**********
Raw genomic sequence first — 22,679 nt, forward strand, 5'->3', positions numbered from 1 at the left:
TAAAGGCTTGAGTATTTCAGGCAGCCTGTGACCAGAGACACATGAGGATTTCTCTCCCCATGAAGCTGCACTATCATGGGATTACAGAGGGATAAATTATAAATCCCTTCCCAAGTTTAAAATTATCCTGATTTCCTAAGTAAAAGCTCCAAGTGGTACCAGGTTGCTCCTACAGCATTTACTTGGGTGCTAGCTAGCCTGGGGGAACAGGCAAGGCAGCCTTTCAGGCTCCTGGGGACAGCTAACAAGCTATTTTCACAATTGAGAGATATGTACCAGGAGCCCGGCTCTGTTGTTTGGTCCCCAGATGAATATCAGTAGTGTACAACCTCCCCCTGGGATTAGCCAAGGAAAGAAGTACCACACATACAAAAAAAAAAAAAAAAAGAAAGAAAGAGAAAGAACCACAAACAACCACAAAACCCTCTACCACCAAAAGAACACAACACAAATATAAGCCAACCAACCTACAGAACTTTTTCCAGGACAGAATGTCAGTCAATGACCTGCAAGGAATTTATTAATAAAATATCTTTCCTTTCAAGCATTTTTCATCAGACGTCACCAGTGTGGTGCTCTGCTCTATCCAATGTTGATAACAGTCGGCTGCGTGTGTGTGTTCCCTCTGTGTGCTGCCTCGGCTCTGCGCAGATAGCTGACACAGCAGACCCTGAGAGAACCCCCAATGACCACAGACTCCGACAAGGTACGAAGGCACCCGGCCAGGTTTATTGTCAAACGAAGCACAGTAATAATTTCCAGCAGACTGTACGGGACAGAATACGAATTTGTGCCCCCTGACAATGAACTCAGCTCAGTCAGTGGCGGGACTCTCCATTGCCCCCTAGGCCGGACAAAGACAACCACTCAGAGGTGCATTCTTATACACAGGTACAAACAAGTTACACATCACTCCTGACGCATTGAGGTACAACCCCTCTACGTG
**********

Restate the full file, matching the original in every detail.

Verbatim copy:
Raw genomic sequence first — 22,679 nt, forward strand, 5'->3', positions numbered from 1 at the left:
TAAAGGCTTGAGTATTTCAGGCAGCCTGTGACCAGAGACACATGAGGATTTCTCTCCCCATGAAGCTGCACTATCATGGGATTACAGAGGGATAAATTATAAATCCCTTCCCAAGTTTAAAATTATCCTGATTTCCTAAGTAAAAGCTCCAAGTGGTACCAGGTTGCTCCTACAGCATTTACTTGGGTGCTAGCTAGCCTGGGGGAACAGGCAAGGCAGCCTTTCAGGCTCCTGGGGACAGCTAACAAGCTATTTTCACAATTGAGAGATATGTACCAGGAGCCCGGCTCTGTTGTTTGGTCCCCAGATGAATATCAGTAGTGTACAACCTCCCCCTGGGATTAGCCAAGGAAAGAAGTACCACACATACAAAAAAAAAAAAAAAAAGAAAGAAAGAGAAAGAACCACAAACAACCACAAAACCCTCTACCACCAAAAGAACACAACACAAATATAAGCCAACCAACCTACAGAACTTTTTCCAGGACAGAATGTCAGTCAATGACCTGCAAGGAATTTATTAATAAAATATCTTTCCTTTCAAGCATTTTTCATCAGACGTCACCAGTGTGGTGCTCTGCTCTATCCAATGTTGATAACAGTCGGCTGCGTGTGTGTGTTCCCTCTGTGTGCTGCCTCGGCTCTGCGCAGATAGCTGACACAGCAGACCCTGAGAGAACCCCCAATGACCACAGACTCCGACAAGGTACGAAGGCACCCGGCCAGGTTTATTGTCAAACGAAGCACAGTAATAATTTCCAGCAGACTGTACGGGACAGAATACGAATTTGTGCCCCCTGACAATGAACTCAGCTCAGTCAGTGGCGGGACTCTCCATTGCCCCCTAGGCCGGACAAAGACAACCACTCAGAGGTGCATTCTTATACACAGGTACAAACAAGTTACACATCACTCCTGACGCATTGAGGTACAACCCCTCTACGTG